How near we have approached to them in our guilt, is too visible: how easily we may come to resemble them in our punishment, is not less so. The hand of God is plainly lifted up over us : the only question is, Will we humble ourselves under it, or will we not ? Will we yet acknowledge, that He is the sovereign of the world, and obeying him the only way to prosper? Will we yet seek him while he may be found t ; confess our sins, change our conduct, and petition for his mercy? There have been circumstances, in which repentance itself would not stop the course of temporal punishments, though it will always prevent eternal ones : in which God hath said to his prophets, Pray not for this people for their good. When they fast, I will not hear their cry; and when they offer an oblation, I will not accept them : but I will consume them by the sword, and by the famine, and by the pestilence 1. Even to this extremity, we may reduce ourselves : but that we are already in it, no way appears.

The general rule of his providence is, At what instant I shall speak concerning a nation, and concerning a kingdom, to pluck up, and to pull down, and to destroy it: if that nation, against whom I have pronounced, turn from their evil, I will * 2 Chr. xxxvi. 15, 16, 17.

+ Isaiah lv. 6. | Jer. xiv. 11, 12.


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repent of the evil that I thought to do unto them *. And it ought to be our persuasion, that we are within the rule. Our cause is unquestionably good: and though we have been, most of us, lamentably wicked, yet through his grace many have preserved their integrity; and either for their sake, or his mercies' sake, we still enjoy great blessings. He hath been far from forsaking us, to the degree that we have forsaken him ; else our state were wretched indeed : and would we but now humble ourselves, throughly under his mighty hand, there is no room to doubt, but he would exalt us in due time.

Whenever he calls upon us to use the instrument, he surely designs us to attain the end, for which it was formed. Now penitent reformation is the natural, as well as the appointed instrument for exalting both particular persons and communities. Religion works indeed by terror at first, and lowers the high spirits of the guilty: but only to raise them again on solid grounds, instead of the treacherous props which kept them up before. Without it, there is no dignity in the condition of man: and how should there be any expected in his deportment ? If persons either believe not in one, who sees and rewards, or cannot hope that he will reward good to them: if all that they promise themselves be here, and they apprehend, that neither annihilation or misery awaits them hereafter; they will of course be many of them dangerous and mischievous, the generality of them base and vile, attend solely to the indulgence of their fancies and their senses, eat and drink, for to-morrow they die t. Or if any sparks of worth do remain, unextinguished by such a mean way of thinking, they will have only an occasional * Jer. xviii. 7, 8.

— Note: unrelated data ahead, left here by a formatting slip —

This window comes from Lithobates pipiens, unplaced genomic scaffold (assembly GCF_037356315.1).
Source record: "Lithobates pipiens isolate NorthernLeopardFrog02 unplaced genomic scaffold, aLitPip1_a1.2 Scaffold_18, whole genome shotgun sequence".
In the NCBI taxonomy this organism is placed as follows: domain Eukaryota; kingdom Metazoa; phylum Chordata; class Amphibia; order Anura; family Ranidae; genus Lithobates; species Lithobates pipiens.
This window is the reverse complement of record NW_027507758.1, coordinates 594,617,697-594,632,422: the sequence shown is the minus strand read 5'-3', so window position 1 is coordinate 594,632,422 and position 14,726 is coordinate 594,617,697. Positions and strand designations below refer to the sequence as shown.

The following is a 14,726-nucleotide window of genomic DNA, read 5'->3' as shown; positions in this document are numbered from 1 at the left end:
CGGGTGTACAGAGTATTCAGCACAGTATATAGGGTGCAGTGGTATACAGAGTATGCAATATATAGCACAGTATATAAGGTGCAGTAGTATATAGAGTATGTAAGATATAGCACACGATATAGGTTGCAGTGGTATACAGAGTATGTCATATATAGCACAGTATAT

+ i Cor. xv. 32.

and partial influence. Or could it, in some few, be a constant and uniform one, yet they will be very few: and the body of a people, if they are without conscience towards God, will be without honour and probity towards men, without prudence and magnanimity in the conduct of themselves, profligate and despicable in all respects. But on the contrary, true religion, for I speak not of superstitious persuasions and observances, true religion places men above sordid interests, low pleasures, and worldly anxieties : teaches them to dread nothing, but offending their Maker; to set their hearts on nothing, but pleasing him; and to have no conception of pleasing him by any other means, than rational piety and genuine virtue : it excites them by the noblest of motives to whatever is useful and estimable; and restrains them by the strongest terrors from whatever is bad and hurtful: obliges them to right behaviour in the highest prosperity, and supports them in it under the heaviest adversities : inspires men with the most earnest concern for doing their duty; and frees them from all concern about the consequences of it in this world, by presenting to their view the endless recompenses of a better. Such, in some degree, is the influence even of natural religion : but unspeakably more powerful will that be found, whereby are given unto us exceeding great and precious promises, that by these we might be partakers of the divine nature *.

Then farther, the sentiments, which thus dignify every one's behaviour singly, must have the same influence upon all, considered as forming a community. Public welfare will never be consulted as it ought, while men act merely on separate selfish bottoms : nor ever fail to be consulted, when a well-founded

* 2 Pet. i. 4.